People always think that the appliances around the turn of the century were the best for the environment because they lasted so much longer than they do now. Litter-wise, that may be true, but man did they soak up energy (although if you liked the AGA Cooker in the film, Practical Magic, the company's newer models use just as much energy as most standard ovens and provide multiple uses, which could save even more energy in the long run)!


self assessment

When shopping for appliances, it's all about least impact available while still within your budget; nothing will be perfect, so be realistic. Also, buy for what you need, not what you want. For example, consider how much food your family actually eats and not wastes, and purchase the refrigerator that holds only this amount. Same thing for the size of an oven or dishwasher. First thing's first: where does it come from? Overseas shipping a plethora of heavy appliances uses up a lot of carbon dioxide, so look for domestic-made (such as Maytag or Whirlpool in the US). Secondly, does that manufacturer offer recycling programs when you're done with the product or are their products made from upcycled materials?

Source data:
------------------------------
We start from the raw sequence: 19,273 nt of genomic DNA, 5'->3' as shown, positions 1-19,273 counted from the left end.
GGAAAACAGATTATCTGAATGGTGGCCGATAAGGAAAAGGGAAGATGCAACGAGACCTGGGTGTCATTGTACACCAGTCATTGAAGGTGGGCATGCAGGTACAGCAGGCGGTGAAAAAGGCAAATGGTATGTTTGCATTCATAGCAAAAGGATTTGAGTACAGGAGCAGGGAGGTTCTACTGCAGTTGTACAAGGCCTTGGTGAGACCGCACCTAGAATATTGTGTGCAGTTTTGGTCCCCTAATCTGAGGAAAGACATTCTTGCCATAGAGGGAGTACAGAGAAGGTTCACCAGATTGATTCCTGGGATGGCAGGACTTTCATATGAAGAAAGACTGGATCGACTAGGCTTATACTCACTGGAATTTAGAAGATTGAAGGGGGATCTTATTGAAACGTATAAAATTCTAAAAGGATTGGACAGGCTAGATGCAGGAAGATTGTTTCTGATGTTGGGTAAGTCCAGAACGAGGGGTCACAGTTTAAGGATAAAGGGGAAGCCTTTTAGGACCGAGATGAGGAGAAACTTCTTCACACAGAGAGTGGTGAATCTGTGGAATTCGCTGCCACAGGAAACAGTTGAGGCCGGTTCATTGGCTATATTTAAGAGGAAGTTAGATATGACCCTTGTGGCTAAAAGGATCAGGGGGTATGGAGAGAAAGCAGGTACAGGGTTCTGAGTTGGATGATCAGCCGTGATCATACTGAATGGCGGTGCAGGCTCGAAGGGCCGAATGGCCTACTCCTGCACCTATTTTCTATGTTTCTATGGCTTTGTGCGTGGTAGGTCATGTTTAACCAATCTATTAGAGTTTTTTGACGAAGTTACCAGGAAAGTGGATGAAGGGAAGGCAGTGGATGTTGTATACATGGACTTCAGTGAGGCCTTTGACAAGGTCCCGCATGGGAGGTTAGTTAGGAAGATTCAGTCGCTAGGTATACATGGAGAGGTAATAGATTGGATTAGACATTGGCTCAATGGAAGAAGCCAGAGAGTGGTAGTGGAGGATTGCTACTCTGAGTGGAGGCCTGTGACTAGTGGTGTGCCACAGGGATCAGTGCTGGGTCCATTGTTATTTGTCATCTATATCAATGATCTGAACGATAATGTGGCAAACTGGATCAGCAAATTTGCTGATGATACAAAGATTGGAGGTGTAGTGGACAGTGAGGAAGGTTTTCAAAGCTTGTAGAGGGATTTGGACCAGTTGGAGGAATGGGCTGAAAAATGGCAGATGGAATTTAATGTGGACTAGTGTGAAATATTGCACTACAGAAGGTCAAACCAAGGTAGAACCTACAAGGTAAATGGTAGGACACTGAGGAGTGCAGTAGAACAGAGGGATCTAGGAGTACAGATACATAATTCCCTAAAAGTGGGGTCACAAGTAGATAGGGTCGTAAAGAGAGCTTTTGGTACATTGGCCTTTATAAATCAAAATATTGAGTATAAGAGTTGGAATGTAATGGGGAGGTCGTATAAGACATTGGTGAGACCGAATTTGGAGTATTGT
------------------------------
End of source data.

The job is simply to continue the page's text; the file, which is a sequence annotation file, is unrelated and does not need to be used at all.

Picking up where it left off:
saving water and cash

For laundry appliances, shop for front loaders because they use less water than top loaders (average savings of 9,000 gallons per year). Low-flow toilets use less water as well, yes, but they don't always...ahem...get the job done. So, concentrate the real bathroom water-user: the shower. Obviously, you can take quicker and less showers, but you can also get a low-flow shower head which saves an average 40% in water use than a standard. Also, look for ceramic disc valves for your sink faucets as it helps to prevent any drips. Not only does this save water, since we use half of the world's available freshwater, but over time it saves us cash, as well!



energy star

The US Environmental Protection Agency and the US Department of Energy came together and made a baby called, Energy Star. Energy Star is a program designed for consumers to identify energy-saving products (and in some cases, entire buildings!), by being certified with its logo. Though not having the most strict guidelines, Energy Star appliances do save much more energy and water consumption than non-certified. For example, one neat feature for some Energy Star front-load washing machines are that they actually weigh the clothing for each cycle to determine the best amount of water to use. Their dishwashers generally run 41% less energy than the federal minimum standard, with cooler water. Their air purifiers save about 225 kWh per year than a standard model, and their dehumidifiers operate about 30% less energy. And the list goes on. So, though Energy Star appliances may run a little more for the initial cost than other styles, you will quickly save far more over time.